PFA Pension, the largest commercial pensions provider in Denmark, has hired former government special adviser, or “spin doctor”, Janne Bram Jensen in the newly created role of regulatory affairs director, in a bid to influence regulators increasingly turning their sights towards the pensions sector.
Bram Jensen started her new job at PFA Pension in January, having come to the DKK552bn (€73.9bn) mutually owned pensions firm from her role as deputy head of the Mayor of Copenhagen’s secretariat.
Before that, she was a special adviser to the Social-Democrat minister for the environment Kirsten Brosbøl.
According to PFA, her new role is to professionalise the work with regulatory affairs in PFA, build relationships with politicians, officials and other decision makers in Denmark and in the EU, and contribute to the public debate around change in the legal and regulatory framework for the financial sector.
PFA has created a new department in which Bram Jensen will work, having broadened its public affairs department into the new regulatory affairs department.
Back in October, PFA’s chief executive Allan Polack indicated the company was in the process of deciding how its communications and public affairs activities should be organised, following the sudden departure of its director for group communication and public affairs, Morten Jeppesen.
Bram Jensen told IPE: “The great tsunami of regulation aimed at the banking sector following the financial crisis has now hit the pension providers.”
The Danish FSA (Finanstilsynet) now has an increasing focus on pension providers, she said, adding that new rules now being put in place are aimed at putting the sector into a tighter regulatory framework.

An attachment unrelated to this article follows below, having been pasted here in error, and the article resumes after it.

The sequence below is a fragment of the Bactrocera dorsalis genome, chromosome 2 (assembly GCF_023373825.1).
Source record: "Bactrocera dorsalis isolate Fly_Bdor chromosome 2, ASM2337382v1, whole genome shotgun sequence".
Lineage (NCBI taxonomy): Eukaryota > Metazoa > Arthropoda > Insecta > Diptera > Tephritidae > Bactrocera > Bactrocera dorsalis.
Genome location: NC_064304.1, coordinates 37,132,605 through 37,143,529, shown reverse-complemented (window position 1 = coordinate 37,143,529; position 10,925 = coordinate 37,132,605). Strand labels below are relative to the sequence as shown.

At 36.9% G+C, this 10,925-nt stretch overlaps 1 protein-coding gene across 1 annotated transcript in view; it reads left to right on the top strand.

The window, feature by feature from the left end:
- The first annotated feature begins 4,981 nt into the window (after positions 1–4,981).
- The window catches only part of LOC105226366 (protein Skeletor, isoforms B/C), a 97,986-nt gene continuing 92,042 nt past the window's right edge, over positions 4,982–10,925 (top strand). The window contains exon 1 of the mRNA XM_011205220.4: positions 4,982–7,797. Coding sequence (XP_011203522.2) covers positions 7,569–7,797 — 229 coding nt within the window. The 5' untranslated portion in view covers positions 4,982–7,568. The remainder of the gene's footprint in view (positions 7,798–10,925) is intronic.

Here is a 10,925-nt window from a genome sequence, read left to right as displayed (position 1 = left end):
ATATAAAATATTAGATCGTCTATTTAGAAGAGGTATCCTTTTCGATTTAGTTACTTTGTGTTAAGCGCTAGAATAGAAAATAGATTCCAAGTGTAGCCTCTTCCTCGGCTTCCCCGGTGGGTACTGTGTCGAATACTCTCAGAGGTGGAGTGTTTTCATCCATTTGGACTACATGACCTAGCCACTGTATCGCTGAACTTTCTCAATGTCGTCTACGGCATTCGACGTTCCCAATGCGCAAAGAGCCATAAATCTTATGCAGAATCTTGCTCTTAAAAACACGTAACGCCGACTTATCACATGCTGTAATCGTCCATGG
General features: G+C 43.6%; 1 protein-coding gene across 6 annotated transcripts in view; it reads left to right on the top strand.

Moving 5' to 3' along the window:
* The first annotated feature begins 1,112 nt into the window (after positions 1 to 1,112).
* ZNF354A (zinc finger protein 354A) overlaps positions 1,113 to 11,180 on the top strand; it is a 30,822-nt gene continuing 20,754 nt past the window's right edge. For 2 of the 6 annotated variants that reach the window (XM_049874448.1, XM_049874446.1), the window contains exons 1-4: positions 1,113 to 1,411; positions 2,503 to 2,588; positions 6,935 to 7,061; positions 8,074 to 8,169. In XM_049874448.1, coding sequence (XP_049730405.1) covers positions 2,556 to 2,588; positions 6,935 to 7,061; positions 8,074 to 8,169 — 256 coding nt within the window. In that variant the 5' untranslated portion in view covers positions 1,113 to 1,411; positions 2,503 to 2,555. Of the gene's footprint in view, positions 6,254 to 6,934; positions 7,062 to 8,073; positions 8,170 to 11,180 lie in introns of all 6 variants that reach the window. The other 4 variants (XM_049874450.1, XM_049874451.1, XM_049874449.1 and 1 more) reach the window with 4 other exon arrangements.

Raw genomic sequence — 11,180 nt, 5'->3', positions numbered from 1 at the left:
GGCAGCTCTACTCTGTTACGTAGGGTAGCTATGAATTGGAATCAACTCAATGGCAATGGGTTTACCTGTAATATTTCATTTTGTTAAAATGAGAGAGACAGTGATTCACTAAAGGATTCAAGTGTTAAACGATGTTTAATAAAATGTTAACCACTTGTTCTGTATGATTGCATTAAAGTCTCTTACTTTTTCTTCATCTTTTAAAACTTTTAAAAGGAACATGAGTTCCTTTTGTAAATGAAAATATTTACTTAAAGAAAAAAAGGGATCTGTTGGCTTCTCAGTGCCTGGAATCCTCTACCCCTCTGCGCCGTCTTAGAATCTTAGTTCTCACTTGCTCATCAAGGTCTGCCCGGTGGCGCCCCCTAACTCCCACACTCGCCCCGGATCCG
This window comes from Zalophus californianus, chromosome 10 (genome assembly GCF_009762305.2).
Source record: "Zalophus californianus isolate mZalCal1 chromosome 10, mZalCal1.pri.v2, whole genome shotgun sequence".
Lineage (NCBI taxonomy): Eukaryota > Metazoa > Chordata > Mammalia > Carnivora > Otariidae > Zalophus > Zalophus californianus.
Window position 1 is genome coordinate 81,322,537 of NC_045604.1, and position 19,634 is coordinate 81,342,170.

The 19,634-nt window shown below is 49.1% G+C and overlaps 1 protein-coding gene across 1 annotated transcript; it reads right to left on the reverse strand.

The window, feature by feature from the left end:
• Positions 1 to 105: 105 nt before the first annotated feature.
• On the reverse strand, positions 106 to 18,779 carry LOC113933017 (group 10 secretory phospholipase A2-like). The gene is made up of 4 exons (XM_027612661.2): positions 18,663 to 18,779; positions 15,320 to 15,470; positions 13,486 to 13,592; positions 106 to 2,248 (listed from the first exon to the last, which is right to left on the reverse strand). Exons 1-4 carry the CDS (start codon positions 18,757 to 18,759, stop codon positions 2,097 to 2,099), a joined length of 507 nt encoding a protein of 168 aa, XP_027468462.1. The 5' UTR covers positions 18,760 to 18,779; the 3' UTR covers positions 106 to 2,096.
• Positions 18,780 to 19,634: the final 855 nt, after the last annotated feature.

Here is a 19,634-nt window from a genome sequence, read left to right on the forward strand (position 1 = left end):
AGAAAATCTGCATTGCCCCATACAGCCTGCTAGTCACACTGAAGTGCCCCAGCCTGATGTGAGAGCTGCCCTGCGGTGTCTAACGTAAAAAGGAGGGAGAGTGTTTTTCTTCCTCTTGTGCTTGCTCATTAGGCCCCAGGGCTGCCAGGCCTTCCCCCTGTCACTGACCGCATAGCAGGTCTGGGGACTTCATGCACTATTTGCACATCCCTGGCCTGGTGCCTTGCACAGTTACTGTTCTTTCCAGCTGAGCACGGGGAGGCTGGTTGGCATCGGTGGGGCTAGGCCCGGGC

“The issue is not only that politicians are currently legislating to bring about these tighter regulatory conditions for the pensions sector but also that the FSA itself is creating more restrictive rules within the mandate it has already been given by Parliament,” she said.
Bram Jensen said PFA was one of the first to hire regulatory lobbyists in the Danish pensions sector.
“In the banking sector, it is quite normal to have public affairs people who have this role, but here in the pensions sector it is not very widespread,” she said.
The increasingly onerous financial regulation affecting pension funds and providers can lead to big costs for the businesses, Bram Jensen said.
“Since PFA is the largest pension provider in Denmark, we are in quite a unique position to be able to influence the decision makers who are putting these rules in place,” she said.